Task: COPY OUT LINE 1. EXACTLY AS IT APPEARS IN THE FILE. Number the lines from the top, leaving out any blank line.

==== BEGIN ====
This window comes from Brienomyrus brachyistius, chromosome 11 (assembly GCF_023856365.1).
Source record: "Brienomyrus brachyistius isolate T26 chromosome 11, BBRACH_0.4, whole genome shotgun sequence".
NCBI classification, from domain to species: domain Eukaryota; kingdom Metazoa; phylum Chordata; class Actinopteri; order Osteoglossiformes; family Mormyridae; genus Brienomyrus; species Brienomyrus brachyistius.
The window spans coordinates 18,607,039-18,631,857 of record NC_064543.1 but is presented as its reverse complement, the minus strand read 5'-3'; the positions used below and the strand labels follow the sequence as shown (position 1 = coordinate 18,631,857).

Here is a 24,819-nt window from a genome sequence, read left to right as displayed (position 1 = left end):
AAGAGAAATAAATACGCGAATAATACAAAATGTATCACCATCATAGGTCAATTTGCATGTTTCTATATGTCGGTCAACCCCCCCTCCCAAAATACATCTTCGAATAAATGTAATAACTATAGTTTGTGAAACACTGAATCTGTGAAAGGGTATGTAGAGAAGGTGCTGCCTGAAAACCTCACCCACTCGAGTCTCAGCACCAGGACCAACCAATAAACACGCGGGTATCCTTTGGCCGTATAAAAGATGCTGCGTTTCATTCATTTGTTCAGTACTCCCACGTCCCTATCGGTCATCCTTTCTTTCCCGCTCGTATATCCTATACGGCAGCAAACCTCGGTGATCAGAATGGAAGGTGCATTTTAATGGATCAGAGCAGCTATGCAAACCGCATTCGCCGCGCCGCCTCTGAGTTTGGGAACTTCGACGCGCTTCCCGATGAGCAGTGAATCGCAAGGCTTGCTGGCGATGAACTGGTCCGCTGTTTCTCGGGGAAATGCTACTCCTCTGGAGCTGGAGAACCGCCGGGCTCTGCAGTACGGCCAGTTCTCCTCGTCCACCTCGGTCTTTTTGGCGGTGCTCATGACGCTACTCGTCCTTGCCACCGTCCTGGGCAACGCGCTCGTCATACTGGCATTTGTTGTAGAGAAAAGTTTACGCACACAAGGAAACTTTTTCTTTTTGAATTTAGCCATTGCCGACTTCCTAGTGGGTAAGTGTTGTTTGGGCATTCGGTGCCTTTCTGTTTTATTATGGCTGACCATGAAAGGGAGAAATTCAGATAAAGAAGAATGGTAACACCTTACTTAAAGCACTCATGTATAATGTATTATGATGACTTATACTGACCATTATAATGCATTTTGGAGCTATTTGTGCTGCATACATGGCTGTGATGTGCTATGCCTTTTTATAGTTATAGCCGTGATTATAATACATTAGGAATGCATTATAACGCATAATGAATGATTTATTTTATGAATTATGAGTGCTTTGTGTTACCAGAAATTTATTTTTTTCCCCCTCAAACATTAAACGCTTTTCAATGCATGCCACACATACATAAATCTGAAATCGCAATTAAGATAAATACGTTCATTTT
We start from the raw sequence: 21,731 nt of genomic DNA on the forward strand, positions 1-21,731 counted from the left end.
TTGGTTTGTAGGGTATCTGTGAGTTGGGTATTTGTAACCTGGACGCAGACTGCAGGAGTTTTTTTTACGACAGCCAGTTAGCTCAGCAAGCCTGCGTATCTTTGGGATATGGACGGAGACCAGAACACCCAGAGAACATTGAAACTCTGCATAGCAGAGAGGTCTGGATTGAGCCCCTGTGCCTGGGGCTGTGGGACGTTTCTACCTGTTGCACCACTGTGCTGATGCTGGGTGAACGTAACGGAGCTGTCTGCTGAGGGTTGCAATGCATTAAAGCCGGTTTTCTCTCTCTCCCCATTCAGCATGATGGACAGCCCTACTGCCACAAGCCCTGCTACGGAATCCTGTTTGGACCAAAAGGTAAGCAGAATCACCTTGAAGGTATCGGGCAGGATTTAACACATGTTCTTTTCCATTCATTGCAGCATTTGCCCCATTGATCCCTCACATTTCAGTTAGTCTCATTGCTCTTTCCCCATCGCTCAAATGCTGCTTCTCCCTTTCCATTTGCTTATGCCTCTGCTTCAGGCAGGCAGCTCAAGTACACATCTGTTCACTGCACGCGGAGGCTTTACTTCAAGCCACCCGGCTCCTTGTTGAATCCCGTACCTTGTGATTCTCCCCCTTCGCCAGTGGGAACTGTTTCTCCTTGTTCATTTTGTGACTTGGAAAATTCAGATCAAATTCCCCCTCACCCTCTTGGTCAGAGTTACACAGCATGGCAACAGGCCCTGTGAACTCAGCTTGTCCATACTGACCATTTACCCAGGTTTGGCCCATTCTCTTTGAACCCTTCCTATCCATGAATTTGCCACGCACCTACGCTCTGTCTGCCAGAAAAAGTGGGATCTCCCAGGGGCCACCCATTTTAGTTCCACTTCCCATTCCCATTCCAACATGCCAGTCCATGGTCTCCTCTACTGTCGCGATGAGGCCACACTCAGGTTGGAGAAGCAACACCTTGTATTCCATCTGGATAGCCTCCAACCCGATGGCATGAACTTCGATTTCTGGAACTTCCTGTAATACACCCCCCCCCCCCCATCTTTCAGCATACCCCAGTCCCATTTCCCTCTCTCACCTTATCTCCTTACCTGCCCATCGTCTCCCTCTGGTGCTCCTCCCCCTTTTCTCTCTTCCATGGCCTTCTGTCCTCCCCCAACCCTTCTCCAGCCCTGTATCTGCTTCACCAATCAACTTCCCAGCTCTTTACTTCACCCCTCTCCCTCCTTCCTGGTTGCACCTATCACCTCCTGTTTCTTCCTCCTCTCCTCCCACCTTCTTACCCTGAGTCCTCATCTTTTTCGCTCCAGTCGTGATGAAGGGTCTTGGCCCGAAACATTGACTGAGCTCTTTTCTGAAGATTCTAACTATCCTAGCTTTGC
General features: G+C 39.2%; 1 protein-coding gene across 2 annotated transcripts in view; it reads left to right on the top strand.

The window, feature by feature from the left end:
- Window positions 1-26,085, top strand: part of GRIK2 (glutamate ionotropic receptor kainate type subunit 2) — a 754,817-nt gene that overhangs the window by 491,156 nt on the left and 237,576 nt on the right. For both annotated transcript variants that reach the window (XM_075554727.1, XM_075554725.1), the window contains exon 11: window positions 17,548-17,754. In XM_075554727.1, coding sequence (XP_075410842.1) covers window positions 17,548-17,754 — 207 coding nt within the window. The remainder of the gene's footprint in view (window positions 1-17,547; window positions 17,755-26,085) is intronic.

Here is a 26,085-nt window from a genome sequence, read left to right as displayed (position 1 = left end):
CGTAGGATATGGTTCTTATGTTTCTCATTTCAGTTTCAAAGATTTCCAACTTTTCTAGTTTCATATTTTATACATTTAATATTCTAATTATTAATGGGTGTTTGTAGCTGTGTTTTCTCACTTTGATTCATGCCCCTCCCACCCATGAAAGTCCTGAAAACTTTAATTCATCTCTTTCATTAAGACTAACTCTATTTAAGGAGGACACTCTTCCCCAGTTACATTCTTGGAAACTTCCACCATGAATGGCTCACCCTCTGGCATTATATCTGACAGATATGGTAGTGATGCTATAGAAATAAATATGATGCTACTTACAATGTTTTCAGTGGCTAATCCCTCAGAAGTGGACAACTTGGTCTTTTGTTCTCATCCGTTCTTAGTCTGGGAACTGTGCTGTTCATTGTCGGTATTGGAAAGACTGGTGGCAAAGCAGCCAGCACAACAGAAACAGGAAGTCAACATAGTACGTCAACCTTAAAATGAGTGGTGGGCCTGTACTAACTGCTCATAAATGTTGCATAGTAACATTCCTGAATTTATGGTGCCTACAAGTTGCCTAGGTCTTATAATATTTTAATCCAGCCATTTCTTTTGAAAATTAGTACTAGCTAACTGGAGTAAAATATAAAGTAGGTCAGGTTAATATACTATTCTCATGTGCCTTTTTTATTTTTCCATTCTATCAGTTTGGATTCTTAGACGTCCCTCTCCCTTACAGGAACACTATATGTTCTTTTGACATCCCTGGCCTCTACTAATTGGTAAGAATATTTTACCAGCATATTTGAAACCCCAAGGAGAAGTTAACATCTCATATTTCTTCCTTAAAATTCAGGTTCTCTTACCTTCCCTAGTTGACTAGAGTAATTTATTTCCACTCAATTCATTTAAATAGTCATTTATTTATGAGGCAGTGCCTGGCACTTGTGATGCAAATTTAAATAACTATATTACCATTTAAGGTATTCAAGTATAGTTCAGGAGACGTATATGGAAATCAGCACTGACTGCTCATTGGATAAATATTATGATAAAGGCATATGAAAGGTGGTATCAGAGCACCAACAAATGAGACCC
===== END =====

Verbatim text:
This window comes from Brienomyrus brachyistius, chromosome 11 (assembly GCF_023856365.1).